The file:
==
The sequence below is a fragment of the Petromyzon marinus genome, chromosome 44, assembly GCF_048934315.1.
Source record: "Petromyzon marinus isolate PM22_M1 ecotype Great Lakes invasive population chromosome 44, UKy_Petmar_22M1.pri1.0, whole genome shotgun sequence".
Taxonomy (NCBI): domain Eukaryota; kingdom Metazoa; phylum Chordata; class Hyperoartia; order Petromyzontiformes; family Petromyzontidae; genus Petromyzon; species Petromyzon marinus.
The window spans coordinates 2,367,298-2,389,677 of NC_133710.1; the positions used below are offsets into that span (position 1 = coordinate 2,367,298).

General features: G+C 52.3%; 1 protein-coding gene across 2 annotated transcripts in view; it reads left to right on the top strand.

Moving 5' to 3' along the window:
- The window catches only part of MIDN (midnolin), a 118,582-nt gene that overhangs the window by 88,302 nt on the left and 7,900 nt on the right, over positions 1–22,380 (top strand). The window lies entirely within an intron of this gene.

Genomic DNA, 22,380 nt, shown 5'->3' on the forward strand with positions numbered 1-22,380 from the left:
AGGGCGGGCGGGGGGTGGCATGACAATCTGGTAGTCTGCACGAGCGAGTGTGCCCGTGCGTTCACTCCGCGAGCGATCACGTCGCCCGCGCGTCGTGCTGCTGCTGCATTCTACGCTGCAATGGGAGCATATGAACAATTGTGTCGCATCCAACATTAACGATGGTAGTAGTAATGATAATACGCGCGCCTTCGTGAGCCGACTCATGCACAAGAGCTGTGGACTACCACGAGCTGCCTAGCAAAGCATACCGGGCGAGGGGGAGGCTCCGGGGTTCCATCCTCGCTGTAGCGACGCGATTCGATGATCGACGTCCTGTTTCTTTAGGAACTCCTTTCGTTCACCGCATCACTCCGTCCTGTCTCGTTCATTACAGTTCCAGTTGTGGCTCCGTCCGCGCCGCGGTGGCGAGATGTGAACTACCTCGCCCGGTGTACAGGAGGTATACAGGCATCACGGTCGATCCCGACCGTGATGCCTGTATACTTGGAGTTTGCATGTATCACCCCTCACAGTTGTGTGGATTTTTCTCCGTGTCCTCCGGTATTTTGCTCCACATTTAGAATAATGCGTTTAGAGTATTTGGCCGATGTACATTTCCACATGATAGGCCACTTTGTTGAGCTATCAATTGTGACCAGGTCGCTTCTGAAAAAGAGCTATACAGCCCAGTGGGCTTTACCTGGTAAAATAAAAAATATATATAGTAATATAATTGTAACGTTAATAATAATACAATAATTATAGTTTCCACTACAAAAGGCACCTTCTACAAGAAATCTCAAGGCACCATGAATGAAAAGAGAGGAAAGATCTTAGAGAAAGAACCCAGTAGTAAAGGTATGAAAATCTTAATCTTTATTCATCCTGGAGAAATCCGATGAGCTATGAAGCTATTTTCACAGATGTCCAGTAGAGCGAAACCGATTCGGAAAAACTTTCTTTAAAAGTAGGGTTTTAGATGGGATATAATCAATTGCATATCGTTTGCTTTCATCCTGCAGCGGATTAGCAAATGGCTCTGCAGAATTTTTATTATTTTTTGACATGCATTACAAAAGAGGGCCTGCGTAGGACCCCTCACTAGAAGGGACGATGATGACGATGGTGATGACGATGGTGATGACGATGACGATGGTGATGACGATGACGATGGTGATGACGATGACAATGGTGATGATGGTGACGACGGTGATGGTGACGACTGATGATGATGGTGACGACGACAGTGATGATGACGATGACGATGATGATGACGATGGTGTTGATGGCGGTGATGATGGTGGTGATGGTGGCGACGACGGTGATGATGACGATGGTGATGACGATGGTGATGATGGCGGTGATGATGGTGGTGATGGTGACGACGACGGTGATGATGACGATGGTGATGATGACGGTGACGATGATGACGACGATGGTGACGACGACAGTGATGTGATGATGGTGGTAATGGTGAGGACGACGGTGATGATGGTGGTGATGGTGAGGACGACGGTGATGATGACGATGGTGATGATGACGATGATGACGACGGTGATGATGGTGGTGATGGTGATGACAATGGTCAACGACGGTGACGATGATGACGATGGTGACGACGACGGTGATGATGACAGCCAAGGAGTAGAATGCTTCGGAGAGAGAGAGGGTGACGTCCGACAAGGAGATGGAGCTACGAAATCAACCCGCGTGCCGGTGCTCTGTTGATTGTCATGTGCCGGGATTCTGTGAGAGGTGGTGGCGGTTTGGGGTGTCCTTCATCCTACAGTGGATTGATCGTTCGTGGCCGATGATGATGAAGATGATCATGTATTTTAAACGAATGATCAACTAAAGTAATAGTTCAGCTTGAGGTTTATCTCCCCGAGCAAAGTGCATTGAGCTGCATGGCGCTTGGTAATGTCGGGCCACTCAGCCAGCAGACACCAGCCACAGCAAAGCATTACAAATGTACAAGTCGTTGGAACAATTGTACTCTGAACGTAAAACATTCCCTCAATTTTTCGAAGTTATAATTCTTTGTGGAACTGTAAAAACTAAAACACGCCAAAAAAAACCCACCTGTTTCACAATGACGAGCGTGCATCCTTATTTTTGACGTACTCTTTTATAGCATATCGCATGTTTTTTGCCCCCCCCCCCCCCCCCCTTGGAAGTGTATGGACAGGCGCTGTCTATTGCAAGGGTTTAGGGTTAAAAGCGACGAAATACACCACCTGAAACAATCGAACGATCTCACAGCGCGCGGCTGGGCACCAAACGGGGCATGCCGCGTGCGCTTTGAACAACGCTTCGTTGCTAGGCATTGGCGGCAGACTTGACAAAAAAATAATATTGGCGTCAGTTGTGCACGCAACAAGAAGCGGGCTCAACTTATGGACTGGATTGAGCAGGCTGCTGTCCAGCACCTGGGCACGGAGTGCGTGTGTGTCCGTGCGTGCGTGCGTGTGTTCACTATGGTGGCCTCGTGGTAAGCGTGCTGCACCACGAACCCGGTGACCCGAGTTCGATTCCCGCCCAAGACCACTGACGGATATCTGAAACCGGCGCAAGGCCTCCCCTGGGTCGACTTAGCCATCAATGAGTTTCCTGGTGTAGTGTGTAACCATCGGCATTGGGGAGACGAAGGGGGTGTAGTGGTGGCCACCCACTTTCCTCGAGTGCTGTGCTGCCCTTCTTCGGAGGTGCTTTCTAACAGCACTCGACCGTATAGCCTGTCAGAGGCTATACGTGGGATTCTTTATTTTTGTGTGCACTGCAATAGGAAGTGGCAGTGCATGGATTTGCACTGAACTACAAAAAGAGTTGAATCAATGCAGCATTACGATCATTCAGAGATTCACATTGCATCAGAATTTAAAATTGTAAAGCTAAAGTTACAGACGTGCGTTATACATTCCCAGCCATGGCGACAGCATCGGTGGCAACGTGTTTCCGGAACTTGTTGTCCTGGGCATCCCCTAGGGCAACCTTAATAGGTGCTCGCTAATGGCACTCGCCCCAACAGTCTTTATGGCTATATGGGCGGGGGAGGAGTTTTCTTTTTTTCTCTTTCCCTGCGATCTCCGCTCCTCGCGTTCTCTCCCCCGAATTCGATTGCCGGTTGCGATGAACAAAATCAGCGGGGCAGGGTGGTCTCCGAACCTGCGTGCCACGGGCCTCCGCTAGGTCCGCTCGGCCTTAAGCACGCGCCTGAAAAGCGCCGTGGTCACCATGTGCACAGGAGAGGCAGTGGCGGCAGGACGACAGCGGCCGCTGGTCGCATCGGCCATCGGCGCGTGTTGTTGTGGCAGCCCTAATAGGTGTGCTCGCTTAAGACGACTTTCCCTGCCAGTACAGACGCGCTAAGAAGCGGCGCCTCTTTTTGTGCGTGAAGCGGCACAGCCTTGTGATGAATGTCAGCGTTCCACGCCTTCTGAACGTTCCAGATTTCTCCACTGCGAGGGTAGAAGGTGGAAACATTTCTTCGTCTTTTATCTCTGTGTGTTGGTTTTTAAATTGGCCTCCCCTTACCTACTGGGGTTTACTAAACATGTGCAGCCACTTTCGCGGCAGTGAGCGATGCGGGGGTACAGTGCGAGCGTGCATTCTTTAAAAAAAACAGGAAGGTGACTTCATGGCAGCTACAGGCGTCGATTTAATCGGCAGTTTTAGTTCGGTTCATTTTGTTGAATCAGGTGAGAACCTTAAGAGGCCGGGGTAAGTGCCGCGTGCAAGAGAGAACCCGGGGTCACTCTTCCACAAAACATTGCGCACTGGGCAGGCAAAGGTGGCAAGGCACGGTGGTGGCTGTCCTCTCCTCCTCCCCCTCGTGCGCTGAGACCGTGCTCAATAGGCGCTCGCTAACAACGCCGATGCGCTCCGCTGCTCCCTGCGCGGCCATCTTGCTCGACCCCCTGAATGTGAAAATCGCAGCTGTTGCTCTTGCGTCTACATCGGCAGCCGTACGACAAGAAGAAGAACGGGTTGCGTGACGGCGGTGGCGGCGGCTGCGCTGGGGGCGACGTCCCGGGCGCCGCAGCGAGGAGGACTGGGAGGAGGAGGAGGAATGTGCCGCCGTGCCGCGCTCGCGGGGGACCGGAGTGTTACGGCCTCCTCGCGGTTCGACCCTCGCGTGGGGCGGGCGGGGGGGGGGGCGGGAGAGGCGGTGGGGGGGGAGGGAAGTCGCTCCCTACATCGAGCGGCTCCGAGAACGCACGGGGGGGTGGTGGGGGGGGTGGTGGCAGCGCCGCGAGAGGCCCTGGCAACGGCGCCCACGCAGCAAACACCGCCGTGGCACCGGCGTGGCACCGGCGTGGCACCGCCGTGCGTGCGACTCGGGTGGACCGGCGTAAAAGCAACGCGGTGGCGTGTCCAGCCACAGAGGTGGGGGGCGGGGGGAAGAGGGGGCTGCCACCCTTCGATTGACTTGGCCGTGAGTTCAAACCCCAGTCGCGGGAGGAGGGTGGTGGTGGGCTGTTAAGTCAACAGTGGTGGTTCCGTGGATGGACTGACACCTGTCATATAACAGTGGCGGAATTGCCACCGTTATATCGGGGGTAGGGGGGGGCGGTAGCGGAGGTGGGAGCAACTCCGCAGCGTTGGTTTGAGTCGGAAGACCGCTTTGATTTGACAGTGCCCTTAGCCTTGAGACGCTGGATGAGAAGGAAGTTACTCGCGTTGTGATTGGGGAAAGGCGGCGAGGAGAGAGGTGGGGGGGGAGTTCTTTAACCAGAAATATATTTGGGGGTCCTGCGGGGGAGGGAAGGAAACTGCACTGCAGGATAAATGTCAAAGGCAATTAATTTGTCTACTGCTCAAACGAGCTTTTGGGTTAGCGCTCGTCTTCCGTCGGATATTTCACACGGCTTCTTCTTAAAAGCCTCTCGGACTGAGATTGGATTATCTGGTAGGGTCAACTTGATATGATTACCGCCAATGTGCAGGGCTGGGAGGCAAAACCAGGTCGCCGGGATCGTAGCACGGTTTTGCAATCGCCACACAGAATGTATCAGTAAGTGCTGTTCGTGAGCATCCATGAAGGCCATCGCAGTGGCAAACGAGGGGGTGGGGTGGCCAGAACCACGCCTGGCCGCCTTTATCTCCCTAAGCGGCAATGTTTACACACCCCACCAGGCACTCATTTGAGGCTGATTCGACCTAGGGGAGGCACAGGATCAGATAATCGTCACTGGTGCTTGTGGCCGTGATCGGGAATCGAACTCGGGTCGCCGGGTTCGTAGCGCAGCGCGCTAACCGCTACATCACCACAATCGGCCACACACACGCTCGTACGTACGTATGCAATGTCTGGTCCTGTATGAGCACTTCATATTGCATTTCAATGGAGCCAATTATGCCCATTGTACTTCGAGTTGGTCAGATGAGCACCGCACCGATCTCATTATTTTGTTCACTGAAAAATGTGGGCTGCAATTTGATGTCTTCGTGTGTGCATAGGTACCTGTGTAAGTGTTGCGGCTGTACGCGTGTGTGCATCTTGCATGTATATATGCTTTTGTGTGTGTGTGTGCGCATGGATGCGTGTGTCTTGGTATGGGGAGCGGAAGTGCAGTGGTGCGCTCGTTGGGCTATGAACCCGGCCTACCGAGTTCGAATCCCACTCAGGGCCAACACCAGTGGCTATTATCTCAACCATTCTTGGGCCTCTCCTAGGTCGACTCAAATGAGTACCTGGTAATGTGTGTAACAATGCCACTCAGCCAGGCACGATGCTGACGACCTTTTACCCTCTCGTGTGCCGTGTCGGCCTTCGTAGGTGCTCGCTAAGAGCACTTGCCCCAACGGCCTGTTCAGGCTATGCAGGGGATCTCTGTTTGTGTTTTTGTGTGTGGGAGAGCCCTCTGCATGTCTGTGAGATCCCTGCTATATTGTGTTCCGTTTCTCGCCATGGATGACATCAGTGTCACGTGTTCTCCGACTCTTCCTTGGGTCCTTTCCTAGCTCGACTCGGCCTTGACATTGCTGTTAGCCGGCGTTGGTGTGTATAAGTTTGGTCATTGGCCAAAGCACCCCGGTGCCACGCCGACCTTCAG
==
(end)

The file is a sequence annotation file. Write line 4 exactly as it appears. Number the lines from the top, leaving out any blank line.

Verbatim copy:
The window spans coordinates 2,367,298-2,389,677 of NC_133710.1; the positions used below are offsets into that span (position 1 = coordinate 2,367,298).